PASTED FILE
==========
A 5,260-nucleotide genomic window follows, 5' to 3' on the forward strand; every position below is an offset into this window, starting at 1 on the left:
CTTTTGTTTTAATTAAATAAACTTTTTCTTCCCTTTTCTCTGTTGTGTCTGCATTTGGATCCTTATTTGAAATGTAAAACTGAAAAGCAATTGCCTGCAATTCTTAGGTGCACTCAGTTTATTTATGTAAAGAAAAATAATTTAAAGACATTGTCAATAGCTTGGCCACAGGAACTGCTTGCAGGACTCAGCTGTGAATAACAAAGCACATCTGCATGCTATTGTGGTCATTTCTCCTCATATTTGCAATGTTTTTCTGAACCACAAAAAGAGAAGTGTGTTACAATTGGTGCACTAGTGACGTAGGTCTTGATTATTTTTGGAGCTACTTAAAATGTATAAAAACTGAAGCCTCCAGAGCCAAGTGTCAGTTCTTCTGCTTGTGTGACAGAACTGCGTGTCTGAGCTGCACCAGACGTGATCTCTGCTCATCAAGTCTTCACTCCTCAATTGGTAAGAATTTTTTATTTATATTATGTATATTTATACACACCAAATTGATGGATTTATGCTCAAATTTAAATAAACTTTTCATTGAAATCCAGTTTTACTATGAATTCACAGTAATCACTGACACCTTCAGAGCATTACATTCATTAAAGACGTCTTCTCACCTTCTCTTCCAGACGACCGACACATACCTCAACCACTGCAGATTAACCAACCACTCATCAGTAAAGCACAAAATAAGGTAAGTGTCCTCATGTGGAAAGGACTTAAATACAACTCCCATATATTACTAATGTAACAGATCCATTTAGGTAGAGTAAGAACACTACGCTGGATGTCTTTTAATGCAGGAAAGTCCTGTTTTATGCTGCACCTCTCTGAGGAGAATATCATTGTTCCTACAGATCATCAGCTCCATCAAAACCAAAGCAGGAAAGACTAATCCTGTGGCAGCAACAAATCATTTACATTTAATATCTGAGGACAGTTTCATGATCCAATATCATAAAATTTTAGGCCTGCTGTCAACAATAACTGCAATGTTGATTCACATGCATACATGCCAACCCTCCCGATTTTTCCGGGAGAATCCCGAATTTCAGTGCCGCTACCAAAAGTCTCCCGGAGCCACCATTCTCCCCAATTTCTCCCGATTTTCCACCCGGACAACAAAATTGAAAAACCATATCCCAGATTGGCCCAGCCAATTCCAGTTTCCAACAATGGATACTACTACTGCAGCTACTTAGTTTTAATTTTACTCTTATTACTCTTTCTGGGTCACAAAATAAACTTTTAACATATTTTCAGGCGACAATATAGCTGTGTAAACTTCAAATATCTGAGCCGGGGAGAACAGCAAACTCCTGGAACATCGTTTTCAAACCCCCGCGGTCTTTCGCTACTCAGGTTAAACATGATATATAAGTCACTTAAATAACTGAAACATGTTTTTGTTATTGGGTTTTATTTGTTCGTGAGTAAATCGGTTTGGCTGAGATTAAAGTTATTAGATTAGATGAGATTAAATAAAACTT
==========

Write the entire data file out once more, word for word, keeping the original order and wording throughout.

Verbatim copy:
A 5,260-nucleotide genomic window follows, 5' to 3' on the forward strand; every position below is an offset into this window, starting at 1 on the left:
CTTTTGTTTTAATTAAATAAACTTTTTCTTCCCTTTTCTCTGTTGTGTCTGCATTTGGATCCTTATTTGAAATGTAAAACTGAAAAGCAATTGCCTGCAATTCTTAGGTGCACTCAGTTTATTTATGTAAAGAAAAATAATTTAAAGACATTGTCAATAGCTTGGCCACAGGAACTGCTTGCAGGACTCAGCTGTGAATAACAAAGCACATCTGCATGCTATTGTGGTCATTTCTCCTCATATTTGCAATGTTTTTCTGAACCACAAAAAGAGAAGTGTGTTACAATTGGTGCACTAGTGACGTAGGTCTTGATTATTTTTGGAGCTACTTAAAATGTATAAAAACTGAAGCCTCCAGAGCCAAGTGTCAGTTCTTCTGCTTGTGTGACAGAACTGCGTGTCTGAGCTGCACCAGACGTGATCTCTGCTCATCAAGTCTTCACTCCTCAATTGGTAAGAATTTTTTATTTATATTATGTATATTTATACACACCAAATTGATGGATTTATGCTCAAATTTAAATAAACTTTTCATTGAAATCCAGTTTTACTATGAATTCACAGTAATCACTGACACCTTCAGAGCATTACATTCATTAAAGACGTCTTCTCACCTTCTCTTCCAGACGACCGACACATACCTCAACCACTGCAGATTAACCAACCACTCATCAGTAAAGCACAAAATAAGGTAAGTGTCCTCATGTGGAAAGGACTTAAATACAACTCCCATATATTACTAATGTAACAGATCCATTTAGGTAGAGTAAGAACACTACGCTGGATGTCTTTTAATGCAGGAAAGTCCTGTTTTATGCTGCACCTCTCTGAGGAGAATATCATTGTTCCTACAGATCATCAGCTCCATCAAAACCAAAGCAGGAAAGACTAATCCTGTGGCAGCAACAAATCATTTACATTTAATATCTGAGGACAGTTTCATGATCCAATATCATAAAATTTTAGGCCTGCTGTCAACAATAACTGCAATGTTGATTCACATGCATACATGCCAACCCTCCCGATTTTTCCGGGAGAATCCCGAATTTCAGTGCCGCTACCAAAAGTCTCCCGGAGCCACCATTCTCCCCAATTTCTCCCGATTTTCCACCCGGACAACAAAATTGAAAAACCATATCCCAGATTGGCCCAGCCAATTCCAGTTTCCAACAATGGATACTACTACTGCAGCTACTTAGTTTTAATTTTACTCTTATTACTCTTTCTGGGTCACAAAATAAACTTTTAACATATTTTCAGGCGACAATATAGCTGTGTAAACTTCAAATATCTGAGCCGGGGAGAACAGCAAACTCCTGGAACATCGTTTTCAAACCCCCGCGGTCTTTCGCTACTCAGGTTAAACATGATATATAAGTCACTTAAATAACTGAAACATGTTTTTGTTATTGGGTTTTATTTGTTCGTGAGTAAATCGGTTTGGCTGAGATTAAAGTTATTAGATTAGATGAGATTAAATAAAACTT